After a so-so start to 2018, hedge funds began to pick up in May, bringing the industry to a 0.84% gain for the year through last month, according to Evestment research. That compares to a 2.02% increase for the all-stock S&P 500.
In May, though, hedge funds climbed 0.65%, accounting for more than two-thirds of the industry’s advance.
During 2017, the US stock market was roaring and so were most other nations’ markets. So for the first months of last year, hedge funds in general were up 3.2%. They finished 2017 at 8.93%.
Markets, both for stocks and bonds, have been iffy in the beginning of 2018. The S&P 500, after suffering a 10% correction this winter, has recovered somewhat and now is ahead 3.64% for the year. Bonds, which face challenges from rising interest rates and inflation, are in the red, down 2.36% in 2018, as measured by the Bloomberg Barclays US Aggregate bond index.
The tepid recovery of stocks boosted the performance of long-short hedge funds, which focus on equities. After losses in March and April, marking the category’s first consecutive monthly decline since January and February 2016, long-short rose 2.05% in May. That makes the long-short strategy the leader thus far this year, ahead by 2.22%.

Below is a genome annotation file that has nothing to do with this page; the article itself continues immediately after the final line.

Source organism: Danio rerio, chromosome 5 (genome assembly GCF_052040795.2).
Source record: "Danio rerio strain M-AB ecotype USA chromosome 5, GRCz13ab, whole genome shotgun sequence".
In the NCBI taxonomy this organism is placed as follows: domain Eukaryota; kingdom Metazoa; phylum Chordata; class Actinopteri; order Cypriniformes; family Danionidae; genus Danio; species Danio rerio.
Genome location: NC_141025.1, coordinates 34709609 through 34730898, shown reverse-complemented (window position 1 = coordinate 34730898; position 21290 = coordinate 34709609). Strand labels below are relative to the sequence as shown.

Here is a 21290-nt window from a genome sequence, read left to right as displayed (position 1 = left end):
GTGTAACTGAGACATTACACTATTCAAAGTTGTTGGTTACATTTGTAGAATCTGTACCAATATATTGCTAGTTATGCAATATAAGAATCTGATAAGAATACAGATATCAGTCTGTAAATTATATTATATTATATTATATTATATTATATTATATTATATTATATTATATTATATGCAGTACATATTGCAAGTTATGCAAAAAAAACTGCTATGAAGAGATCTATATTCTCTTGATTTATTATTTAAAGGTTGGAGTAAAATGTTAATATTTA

The biggest loser for the current year is the managed futures segment, down 2.79% through May. At the heart of this strategy are commodities and currencies, which have had a wild ride in 2018. Managed futures hedge funds seek to profit by finding mispricing or from going long or short, according to their trading programs. And while commodities have rebounded somewhat this spring, managed futures have not. With hedge funds dedicated to managed futures sliding 2.79% in 2018 overall, just one-third have been in the black this year.